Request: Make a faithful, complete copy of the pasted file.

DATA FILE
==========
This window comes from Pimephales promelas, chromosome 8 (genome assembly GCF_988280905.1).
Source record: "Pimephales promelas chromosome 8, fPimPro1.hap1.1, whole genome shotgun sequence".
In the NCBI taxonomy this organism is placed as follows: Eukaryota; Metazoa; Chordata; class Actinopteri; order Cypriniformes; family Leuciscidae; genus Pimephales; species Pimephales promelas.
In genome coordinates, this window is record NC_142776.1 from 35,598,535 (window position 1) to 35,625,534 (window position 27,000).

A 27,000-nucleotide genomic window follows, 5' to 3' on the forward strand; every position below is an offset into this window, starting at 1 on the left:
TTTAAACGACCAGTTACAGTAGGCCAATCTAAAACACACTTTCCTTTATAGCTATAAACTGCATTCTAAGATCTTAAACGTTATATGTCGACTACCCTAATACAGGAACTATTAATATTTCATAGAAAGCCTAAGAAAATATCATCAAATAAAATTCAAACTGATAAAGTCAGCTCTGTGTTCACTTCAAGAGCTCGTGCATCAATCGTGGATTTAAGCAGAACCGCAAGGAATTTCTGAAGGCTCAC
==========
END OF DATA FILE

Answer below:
This window comes from Pimephales promelas, chromosome 8 (genome assembly GCF_988280905.1).
Source record: "Pimephales promelas chromosome 8, fPimPro1.hap1.1, whole genome shotgun sequence".
In the NCBI taxonomy this organism is placed as follows: Eukaryota; Metazoa; Chordata; class Actinopteri; order Cypriniformes; family Leuciscidae; genus Pimephales; species Pimephales promelas.
In genome coordinates, this window is record NC_142776.1 from 35,598,535 (window position 1) to 35,625,534 (window position 27,000).

A 27,000-nucleotide genomic window follows, 5' to 3' on the forward strand; every position below is an offset into this window, starting at 1 on the left:
TTTAAACGACCAGTTACAGTAGGCCAATCTAAAACACACTTTCCTTTATAGCTATAAACTGCATTCTAAGATCTTAAACGTTATATGTCGACTACCCTAATACAGGAACTATTAATATTTCATAGAAAGCCTAAGAAAATATCATCAAATAAAATTCAAACTGATAAAGTCAGCTCTGTGTTCACTTCAAGAGCTCGTGCATCAATCGTGGATTTAAGCAGAACCGCAAGGAATTTCTGAAGGCTCAC